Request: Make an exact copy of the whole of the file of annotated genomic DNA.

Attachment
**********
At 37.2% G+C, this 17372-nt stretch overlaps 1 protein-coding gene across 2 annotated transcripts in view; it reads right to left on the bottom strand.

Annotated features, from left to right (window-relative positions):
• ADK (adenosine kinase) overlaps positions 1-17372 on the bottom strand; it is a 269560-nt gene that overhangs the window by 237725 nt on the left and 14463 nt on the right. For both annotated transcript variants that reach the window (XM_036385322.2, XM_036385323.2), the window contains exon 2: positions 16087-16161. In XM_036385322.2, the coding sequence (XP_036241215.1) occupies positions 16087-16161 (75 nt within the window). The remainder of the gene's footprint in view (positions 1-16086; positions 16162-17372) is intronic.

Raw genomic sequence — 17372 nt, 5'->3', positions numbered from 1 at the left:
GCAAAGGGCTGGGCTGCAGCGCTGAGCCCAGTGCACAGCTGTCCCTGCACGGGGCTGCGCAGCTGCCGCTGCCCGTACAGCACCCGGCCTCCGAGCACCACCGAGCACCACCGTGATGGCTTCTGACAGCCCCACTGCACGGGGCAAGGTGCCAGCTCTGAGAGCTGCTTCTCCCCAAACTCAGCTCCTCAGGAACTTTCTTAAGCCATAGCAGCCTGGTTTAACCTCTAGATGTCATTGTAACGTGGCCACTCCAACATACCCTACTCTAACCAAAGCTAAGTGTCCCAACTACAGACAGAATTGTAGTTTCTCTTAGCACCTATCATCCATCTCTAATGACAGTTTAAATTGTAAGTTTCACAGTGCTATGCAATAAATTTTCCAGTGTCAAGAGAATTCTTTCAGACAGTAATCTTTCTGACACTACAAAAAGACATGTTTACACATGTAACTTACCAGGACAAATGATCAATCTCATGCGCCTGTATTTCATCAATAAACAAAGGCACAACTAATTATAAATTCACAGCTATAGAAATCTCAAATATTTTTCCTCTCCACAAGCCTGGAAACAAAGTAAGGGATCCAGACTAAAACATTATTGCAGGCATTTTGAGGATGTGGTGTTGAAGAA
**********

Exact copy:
At 37.2% G+C, this 17372-nt stretch overlaps 1 protein-coding gene across 2 annotated transcripts in view; it reads right to left on the bottom strand.

Annotated features, from left to right (window-relative positions):
• ADK (adenosine kinase) overlaps positions 1-17372 on the bottom strand; it is a 269560-nt gene that overhangs the window by 237725 nt on the left and 14463 nt on the right. For both annotated transcript variants that reach the window (XM_036385322.2, XM_036385323.2), the window contains exon 2: positions 16087-16161. In XM_036385322.2, the coding sequence (XP_036241215.1) occupies positions 16087-16161 (75 nt within the window). The remainder of the gene's footprint in view (positions 1-16086; positions 16162-17372) is intronic.

Raw genomic sequence — 17372 nt, 5'->3', positions numbered from 1 at the left:
GCAAAGGGCTGGGCTGCAGCGCTGAGCCCAGTGCACAGCTGTCCCTGCACGGGGCTGCGCAGCTGCCGCTGCCCGTACAGCACCCGGCCTCCGAGCACCACCGAGCACCACCGTGATGGCTTCTGACAGCCCCACTGCACGGGGCAAGGTGCCAGCTCTGAGAGCTGCTTCTCCCCAAACTCAGCTCCTCAGGAACTTTCTTAAGCCATAGCAGCCTGGTTTAACCTCTAGATGTCATTGTAACGTGGCCACTCCAACATACCCTACTCTAACCAAAGCTAAGTGTCCCAACTACAGACAGAATTGTAGTTTCTCTTAGCACCTATCATCCATCTCTAATGACAGTTTAAATTGTAAGTTTCACAGTGCTATGCAATAAATTTTCCAGTGTCAAGAGAATTCTTTCAGACAGTAATCTTTCTGACACTACAAAAAGACATGTTTACACATGTAACTTACCAGGACAAATGATCAATCTCATGCGCCTGTATTTCATCAATAAACAAAGGCACAACTAATTATAAATTCACAGCTATAGAAATCTCAAATATTTTTCCTCTCCACAAGCCTGGAAACAAAGTAAGGGATCCAGACTAAAACATTATTGCAGGCATTTTGAGGATGTGGTGTTGAAGAA